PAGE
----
Tips for a Successful Orthopedic Surgery

July 05, 2018
Tips for a Successful Orthopedic Surgery

The Valley Health System is committed to keeping you on your feet with advanced care for your bones, joints and more. Here, we’ve gathered tips from surgeons, nurses and physical therapists for you to use before and after surgery. Please note that all suggestions may not apply to all patients. Talk with your surgeon about what’s best for you.

Before Surgery

“For spinal procedures or surgeries, I always recommend a second opinion evaluation.” — Thomas Dunn, MD - Back, Neck, Spine Surgeon - Las Vegas

“Ask your physician if he/she thinks you may benefit from attending physical therapy prior to surgery.” — Christine Derhake, PT, DPT, OCS, FAAOMPT, ATC - Outpatient Physical Therapist - Summerlin Hospital

“Attend the Joint Camp class for elective orthopedic surgery (see below) to learn what to expect and how to prepare for success after surgery. For total knee replacements, follow your surgeon’s preoperative protocol to improve flexibility or strengthening. For total hip replacements, preview hip precautions from your surgeon (i.e., no bending past a 90-degree angle, no crossing legs). For spine surgeries, practice log-rolling to be familiar with the process and review the surgeon’s precautions (i.e., no bending, lifting or twisting).” — Jessie Lee, PT, DPT, PES - Acute/Inpatient Physical Therapist - Summerlin Hospital

“Before and after surgery, eat a heart-healthy, high-protein diet and stay hydrated to help the healing process. Having a realistic expectation of your pain goal will actually help decrease your pain.” — Joleen Solem, RN - Program Coordinator - Summerlin Hospital

“Exercising up to the day before your surgery can help improve your strength, range of motion and endurance. Strengthening exercises for the hip or knee joint help improve the recovery process. Upper body conditioning exercises help reduce muscle soreness and fatigue caused by the use of a walker, crutches, cane or other aids. A walker or water exercise program increases endurance, flexibility and overall strength. Talk with your surgeon about a referral to physical therapy if you would like help developing an exercise program.” —  Nicole Grimaldo, MBA, BSN, RN, Nurse Navigator, Spring Valley Hospital

“Before surgery, talk with your surgeon about the recovery time before you can return to specific tasks or activities (e.g., driving) so you can make any necessary arrangements. Your physician may not be aware of your goals and what you want/need to do. Guidelines vary from doctor to doctor.” James Horrocks, PT , Manager of Outpatient Therapy Services, Spring Valley Hospital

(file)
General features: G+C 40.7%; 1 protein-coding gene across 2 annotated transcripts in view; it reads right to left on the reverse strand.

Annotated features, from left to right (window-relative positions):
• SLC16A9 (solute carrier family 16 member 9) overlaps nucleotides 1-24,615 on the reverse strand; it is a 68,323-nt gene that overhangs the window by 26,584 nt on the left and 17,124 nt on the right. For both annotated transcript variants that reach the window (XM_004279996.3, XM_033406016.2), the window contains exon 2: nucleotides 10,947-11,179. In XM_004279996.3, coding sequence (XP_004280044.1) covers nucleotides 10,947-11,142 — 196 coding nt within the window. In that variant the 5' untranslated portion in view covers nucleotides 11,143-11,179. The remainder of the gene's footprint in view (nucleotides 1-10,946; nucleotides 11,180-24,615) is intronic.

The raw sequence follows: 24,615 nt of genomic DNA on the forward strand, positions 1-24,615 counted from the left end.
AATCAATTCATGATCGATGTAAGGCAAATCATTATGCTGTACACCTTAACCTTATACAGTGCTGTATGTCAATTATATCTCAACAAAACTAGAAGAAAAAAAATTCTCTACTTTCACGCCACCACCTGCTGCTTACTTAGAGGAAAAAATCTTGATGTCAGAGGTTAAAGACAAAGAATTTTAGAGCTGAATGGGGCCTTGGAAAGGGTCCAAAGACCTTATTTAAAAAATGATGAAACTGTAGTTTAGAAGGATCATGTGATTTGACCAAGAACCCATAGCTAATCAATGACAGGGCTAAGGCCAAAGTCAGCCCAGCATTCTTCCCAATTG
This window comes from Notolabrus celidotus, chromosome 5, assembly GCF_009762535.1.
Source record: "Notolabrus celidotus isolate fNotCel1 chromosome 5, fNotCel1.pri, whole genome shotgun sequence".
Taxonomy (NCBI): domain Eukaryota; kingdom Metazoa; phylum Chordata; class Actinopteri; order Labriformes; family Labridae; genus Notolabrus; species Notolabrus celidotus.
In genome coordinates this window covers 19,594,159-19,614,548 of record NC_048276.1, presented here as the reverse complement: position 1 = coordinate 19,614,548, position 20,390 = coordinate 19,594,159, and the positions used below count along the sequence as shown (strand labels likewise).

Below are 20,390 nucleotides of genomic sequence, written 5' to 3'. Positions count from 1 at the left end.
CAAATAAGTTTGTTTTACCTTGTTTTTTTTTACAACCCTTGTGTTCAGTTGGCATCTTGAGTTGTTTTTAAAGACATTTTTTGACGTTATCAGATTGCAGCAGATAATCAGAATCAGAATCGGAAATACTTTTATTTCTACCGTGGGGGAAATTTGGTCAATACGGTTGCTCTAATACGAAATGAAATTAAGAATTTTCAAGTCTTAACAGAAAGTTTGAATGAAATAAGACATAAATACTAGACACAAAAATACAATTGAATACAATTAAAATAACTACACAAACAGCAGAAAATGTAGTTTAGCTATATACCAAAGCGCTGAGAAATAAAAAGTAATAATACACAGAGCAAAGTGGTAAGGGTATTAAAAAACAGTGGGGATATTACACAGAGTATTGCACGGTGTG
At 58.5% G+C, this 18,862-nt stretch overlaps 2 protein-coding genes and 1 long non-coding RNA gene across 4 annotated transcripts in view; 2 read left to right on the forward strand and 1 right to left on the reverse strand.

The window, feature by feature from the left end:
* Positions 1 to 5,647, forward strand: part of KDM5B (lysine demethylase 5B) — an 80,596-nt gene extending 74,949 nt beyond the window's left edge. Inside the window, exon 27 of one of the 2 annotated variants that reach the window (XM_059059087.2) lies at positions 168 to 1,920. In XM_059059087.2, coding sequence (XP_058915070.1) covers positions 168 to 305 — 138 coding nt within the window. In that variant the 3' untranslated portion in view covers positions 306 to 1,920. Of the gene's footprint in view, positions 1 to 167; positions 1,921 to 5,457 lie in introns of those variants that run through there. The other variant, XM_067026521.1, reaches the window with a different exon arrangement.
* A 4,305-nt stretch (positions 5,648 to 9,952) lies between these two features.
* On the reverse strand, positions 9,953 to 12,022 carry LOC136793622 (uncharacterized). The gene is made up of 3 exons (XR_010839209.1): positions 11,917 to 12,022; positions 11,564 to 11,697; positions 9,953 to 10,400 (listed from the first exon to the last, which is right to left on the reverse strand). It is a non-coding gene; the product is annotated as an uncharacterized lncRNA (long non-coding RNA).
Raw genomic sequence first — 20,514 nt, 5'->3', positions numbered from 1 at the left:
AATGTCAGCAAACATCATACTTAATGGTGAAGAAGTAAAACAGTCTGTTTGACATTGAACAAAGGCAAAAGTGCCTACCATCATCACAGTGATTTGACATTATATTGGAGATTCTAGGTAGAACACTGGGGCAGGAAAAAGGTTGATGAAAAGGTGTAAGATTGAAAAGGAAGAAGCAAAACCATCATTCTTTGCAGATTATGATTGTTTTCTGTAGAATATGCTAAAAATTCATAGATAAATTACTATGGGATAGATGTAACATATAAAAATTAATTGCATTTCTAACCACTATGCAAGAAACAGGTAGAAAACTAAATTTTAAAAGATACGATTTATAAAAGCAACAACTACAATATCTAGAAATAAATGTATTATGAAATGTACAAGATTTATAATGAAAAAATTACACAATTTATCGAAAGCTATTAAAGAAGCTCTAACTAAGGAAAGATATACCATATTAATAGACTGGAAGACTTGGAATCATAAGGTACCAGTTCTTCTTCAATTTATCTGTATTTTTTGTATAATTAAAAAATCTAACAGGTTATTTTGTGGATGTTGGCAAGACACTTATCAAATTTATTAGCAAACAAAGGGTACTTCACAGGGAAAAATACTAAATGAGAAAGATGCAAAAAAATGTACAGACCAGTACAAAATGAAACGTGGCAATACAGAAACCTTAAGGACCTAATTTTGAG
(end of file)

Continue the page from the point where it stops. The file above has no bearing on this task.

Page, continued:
“Think about how you will take care of yourself (dressing, bathing, cooking, walking, stairs) after you’ve had surgery, and obtain appropriate equipment before surgery so you can work with it beforehand and make sure you are safe.” —  Shelley Louthan, OTR/L, Director of Rehab and Therapy Services, Henderson Hospital

“Choose a care partner who can be available during your hospital stay and help when you return home. The ideal care partner can stay with you 24 hours a day and is physically capable and willing to help you with personal activities like toileting, bathing and dressing.” —  Lisa Nichols, PT, Director of Therapy Services, Desert Springs Hospital

After Surgery

“Your nurse or nursing assistant will have you at the edge of the bed or in a chair within four hours of returning from surgery. Early mobilization (movement) is key to recovery.” — Joleen Solem, RN

“Work with your physical therapist for early mobility beginning post-surgery day one to promote recovery to either return home or transfer to a rehabilitation facility.”  Jessie Lee, PT, DPT, PES

“Every surgery has different recovery times. Speak with your physical therapist and physician regarding expectations for the time of recovery needed after your surgery. Always be compliant with completing your physical therapy after surgery for best outcomes. ‘Normal’ activity will not rehabilitate your surgical site, and you will be prone to further injury.” — Christine Derhake, PT, DPT, OCS, FAAOMPT, ATC

“Be prepared and dedicated to your physical therapy.” — Michael Bradford, MD - Hip/Knee/Joint Replacement Surgeon, Henderson and Northwest Las Vegas

“Move, move, move! Orthopedics and spine procedures are performed to restore function and get rid of pain. Moving helps prevent complications and improve outcomes. Through the guidance of your surgeon’s recommendation, understand what your restrictions are, but try to do what you can. The majority of time, moving is encouraged, including walking, moving the non-operative limbs, etc. Move what you can, when you can!”  Kevin Debiparshad, MD, Orthopedic/Spine Surgeon, Las Vegas, Henderson and Laughlin

“Be careful where you sit! Choose static, non-rocking seating with armrests, a high and supportive back and firm seat cushion where the seat height is taller than your knee level. Rockers and low, squishy sofas are difficult to climb out of.” — Lisa Nichols, PT, Director of Therapy Services, Desert Springs Hospital

“Early rehab/therapy after orthopedic surgeries can improve your function and prevent residual pain.” — Devin Meade, PT, DPT, MTC, CSCS, Outpatient Physical Therapist, Centennial Hills Hospital

Join us for Joint Camp!

Attending a Joint Camp session through The Valley Health System can help you get ready for orthopedic surgery and support the best possible outcomes. Learn more >

Outpatient physical therapy centers

Depending on your individual needs, physical therapy may be recommended before and/or after surgery. A physician referral is required. 

Centennial Hills Hospital campus
6850 N. Durango Drive, Suite 201, 89149

Desert View Hospital — Pahrump
1500 E. Highway 372, Suite F, 89048

Spring Valley Hospital campus
5380 S. Rainbow Blvd, Suite 100, 89118

Summerlin Hospital
653 N. Town Center Drive, Suite 117, 89144